The Wat Inpeng or Vat Inpeng is one of the less visited temples in the center of Vientiane, found near the banks of the Mekong river.
Built in the 16th century, the temple was destroyed in 1827 during the invasion by the Siamese who destroyed most of the town. It has been rebuilt and renovated several times.
The Wat Inpeng’s sim has a very attractive façade. The large gable decorated with wood carvings with inlaid mosaics show a Buddha, a Dhamma wheel and floral motifs in gold on a green background. At the center of its roof is a Dok so faa, an ornamental element consisting of 9 miniature pagodas topped with multi tiered parasols.
The stairway to the sim’s entrance is flanked by two small guardian lions. The stairs to the side entrances carry Nagas, mythological snakes believed to protect Buddhism. The sim’s main attraction is its porch. Its murals in very bright colors depict several Buddhist scenes including the Buddha teaching a number of followers, the Buddha subduing the elephant Nalagiri and a reclining Buddha.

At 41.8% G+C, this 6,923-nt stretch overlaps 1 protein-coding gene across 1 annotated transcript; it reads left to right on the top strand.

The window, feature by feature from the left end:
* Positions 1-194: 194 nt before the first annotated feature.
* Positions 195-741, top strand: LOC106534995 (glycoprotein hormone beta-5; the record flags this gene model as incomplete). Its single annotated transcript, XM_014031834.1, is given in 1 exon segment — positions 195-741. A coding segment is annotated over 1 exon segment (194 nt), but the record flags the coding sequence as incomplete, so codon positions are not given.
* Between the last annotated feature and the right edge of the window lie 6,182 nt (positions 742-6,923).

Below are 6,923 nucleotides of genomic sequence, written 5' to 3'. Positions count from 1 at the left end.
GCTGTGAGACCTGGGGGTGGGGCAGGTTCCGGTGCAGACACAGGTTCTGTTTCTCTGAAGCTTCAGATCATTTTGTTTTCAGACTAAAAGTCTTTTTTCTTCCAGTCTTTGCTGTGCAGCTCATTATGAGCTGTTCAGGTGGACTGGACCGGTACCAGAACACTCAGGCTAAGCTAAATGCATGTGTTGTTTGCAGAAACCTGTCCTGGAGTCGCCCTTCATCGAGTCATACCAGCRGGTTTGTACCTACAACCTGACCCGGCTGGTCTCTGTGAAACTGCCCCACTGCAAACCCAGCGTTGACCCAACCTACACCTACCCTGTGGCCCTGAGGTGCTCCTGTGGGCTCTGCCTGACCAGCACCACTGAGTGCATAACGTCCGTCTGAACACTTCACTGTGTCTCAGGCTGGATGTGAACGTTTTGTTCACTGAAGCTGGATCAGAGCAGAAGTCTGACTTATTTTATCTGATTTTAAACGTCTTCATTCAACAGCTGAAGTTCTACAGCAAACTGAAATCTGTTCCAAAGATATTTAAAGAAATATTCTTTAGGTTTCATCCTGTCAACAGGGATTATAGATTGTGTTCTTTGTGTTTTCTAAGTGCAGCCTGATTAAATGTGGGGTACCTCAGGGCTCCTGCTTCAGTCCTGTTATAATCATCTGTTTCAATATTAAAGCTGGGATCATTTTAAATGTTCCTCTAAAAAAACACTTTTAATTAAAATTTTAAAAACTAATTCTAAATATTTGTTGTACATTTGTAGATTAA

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The doors of the elaborate central and flanking entrances contain detailed wood carvings of floral motifs. Two rows of white pillars support the sim’s roof on the interior. Opposite the entrance to the back wall is the principal Buddha image, a large seated Buddha surrounded by smaller ones.
How to get to Wat Inpeng
The temple is located just off Setthathirath road in the center of Vientiane. It can be reached on foot from much of the downtown area. Alternatively, a tuk tuk ride will cost about 20,000 Kip depending on distance. A fun way of getting around Vientiane is by rented bicycle which costs about 10,000 Kip per day.
Entrance fee & opening hours
The temple opens daily from 8 am until 6 pm. Admission is free. The Wat Inpeng is an active temple; please dress respectfully and remove your shoes before entering a temple building.